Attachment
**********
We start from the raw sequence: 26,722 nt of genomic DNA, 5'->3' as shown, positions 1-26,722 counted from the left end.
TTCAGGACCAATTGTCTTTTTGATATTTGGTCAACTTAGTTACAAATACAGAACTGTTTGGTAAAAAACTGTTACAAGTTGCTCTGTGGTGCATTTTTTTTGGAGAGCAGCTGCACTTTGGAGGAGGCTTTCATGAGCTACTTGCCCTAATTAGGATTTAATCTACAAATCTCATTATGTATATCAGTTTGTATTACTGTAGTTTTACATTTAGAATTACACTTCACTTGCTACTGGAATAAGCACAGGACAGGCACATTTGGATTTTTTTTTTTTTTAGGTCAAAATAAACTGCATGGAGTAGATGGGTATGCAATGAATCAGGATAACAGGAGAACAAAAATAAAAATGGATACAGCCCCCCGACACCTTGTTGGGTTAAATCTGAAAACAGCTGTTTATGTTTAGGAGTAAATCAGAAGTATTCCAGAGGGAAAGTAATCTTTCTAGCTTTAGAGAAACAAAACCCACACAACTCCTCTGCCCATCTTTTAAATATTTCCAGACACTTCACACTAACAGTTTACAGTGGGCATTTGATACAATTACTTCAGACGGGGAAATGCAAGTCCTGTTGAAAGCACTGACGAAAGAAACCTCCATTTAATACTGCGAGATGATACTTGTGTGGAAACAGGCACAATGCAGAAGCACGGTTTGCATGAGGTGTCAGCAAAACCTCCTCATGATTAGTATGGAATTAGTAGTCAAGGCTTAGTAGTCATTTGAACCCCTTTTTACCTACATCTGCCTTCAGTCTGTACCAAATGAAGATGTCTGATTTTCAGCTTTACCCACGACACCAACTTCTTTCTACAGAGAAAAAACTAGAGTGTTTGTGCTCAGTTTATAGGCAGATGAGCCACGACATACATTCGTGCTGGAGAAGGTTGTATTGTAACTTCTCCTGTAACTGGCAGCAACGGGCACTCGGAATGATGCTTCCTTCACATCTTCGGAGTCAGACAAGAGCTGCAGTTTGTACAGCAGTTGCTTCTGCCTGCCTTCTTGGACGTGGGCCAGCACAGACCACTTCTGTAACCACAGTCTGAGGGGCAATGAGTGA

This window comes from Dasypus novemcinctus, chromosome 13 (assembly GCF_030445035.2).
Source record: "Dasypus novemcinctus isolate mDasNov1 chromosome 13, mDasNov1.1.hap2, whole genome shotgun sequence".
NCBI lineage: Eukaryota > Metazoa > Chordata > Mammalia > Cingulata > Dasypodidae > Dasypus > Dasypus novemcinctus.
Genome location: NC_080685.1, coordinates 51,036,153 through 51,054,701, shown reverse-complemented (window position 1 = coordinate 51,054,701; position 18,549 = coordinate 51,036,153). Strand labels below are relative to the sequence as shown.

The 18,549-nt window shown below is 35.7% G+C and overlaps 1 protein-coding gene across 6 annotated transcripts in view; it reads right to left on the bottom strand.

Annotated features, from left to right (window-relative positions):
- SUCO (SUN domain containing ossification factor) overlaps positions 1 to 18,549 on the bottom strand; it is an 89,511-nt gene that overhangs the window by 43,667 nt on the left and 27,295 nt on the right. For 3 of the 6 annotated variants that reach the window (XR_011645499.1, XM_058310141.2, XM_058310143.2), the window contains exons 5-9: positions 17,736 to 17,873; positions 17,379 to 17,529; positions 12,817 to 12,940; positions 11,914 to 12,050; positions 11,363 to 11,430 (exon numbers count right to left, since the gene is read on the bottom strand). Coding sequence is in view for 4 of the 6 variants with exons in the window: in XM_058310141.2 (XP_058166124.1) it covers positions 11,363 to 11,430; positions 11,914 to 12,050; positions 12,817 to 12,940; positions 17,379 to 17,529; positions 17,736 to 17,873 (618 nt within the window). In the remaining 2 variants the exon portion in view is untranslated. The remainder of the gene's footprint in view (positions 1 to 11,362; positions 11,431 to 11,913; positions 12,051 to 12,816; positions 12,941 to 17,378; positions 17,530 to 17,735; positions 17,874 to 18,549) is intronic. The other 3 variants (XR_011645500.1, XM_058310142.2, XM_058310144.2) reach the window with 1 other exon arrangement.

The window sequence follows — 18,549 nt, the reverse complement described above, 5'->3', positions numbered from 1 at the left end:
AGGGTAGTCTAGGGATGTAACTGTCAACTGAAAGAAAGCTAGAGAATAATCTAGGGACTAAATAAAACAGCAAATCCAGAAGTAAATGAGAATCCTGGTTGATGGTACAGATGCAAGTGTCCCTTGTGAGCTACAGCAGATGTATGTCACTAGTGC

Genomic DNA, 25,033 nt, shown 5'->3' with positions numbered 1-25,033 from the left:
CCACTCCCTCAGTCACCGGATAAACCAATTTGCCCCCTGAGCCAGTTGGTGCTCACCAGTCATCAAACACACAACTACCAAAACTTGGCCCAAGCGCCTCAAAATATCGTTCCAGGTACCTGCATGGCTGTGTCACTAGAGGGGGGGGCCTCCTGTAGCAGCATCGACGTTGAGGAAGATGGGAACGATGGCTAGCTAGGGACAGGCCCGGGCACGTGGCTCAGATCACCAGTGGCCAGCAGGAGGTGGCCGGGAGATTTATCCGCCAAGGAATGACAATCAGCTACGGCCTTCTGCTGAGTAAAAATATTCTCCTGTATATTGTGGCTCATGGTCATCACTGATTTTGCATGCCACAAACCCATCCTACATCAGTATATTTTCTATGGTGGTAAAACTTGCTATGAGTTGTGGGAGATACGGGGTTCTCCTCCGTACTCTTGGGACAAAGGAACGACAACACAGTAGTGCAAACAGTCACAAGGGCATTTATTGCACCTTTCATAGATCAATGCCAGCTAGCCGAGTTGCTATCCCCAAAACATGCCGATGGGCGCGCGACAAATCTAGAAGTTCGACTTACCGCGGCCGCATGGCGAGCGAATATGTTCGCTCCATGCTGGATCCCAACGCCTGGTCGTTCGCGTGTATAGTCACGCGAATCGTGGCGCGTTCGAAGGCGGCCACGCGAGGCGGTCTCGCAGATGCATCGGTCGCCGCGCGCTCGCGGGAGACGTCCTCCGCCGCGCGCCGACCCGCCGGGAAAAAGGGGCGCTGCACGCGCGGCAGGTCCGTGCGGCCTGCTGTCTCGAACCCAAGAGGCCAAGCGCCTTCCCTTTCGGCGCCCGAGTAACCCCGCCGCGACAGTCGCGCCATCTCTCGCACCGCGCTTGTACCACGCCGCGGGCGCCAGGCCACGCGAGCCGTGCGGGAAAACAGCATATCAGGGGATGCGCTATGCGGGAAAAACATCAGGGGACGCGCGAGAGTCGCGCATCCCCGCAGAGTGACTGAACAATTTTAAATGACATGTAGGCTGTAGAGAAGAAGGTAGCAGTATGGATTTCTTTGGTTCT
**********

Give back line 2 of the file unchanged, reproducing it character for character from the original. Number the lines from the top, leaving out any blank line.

TTCAGGACCAATTGTCTTTTTGATATTTGGTCAACTTAGTTACAAATACAGAACTGTTTGGTAAAAAACTGTTACAAGTTGCTCTGTGGTGCATTTTTTTTGGAGAGCAGCTGCACTTTGGAGGAGGCTTTCATGAGCTACTTGCCCTAATTAGGATTTAATCTACAAATCTCATTATGTATATCAGTTTGTATTACTGTAGTTTTACATTTAGAATTACACTTCACTTGCTACTGGAATAAGCACAGGACAGGCACATTTGGATTTTTTTTTTTTTTAGGTCAAAATAAACTGCATGGAGTAGATGGGTATGCAATGAATCAGGATAACAGGAGAACAAAAATAAAAATGGATACAGCCCCCCGACACCTTGTTGGGTTAAATCTGAAAACAGCTGTTTATGTTTAGGAGTAAATCAGAAGTATTCCAGAGGGAAAGTAATCTTTCTAGCTTTAGAGAAACAAAACCCACACAACTCCTCTGCCCATCTTTTAAATATTTCCAGACACTTCACACTAACAGTTTACAGTGGGCATTTGATACAATTACTTCAGACGGGGAAATGCAAGTCCTGTTGAAAGCACTGACGAAAGAAACCTCCATTTAATACTGCGAGATGATACTTGTGTGGAAACAGGCACAATGCAGAAGCACGGTTTGCATGAGGTGTCAGCAAAACCTCCTCATGATTAGTATGGAATTAGTAGTCAAGGCTTAGTAGTCATTTGAACCCCTTTTTACCTACATCTGCCTTCAGTCTGTACCAAATGAAGATGTCTGATTTTCAGCTTTACCCACGACACCAACTTCTTTCTACAGAGAAAAAACTAGAGTGTTTGTGCTCAGTTTATAGGCAGATGAGCCACGACATACATTCGTGCTGGAGAAGGTTGTATTGTAACTTCTCCTGTAACTGGCAGCAACGGGCACTCGGAATGATGCTTCCTTCACATCTTCGGAGTCAGACAAGAGCTGCAGTTTGTACAGCAGTTGCTTCTGCCTGCCTTCTTGGACGTGGGCCAGCACAGACCACTTCTGTAACCACAGTCTGAGGGGCAATGAGTGA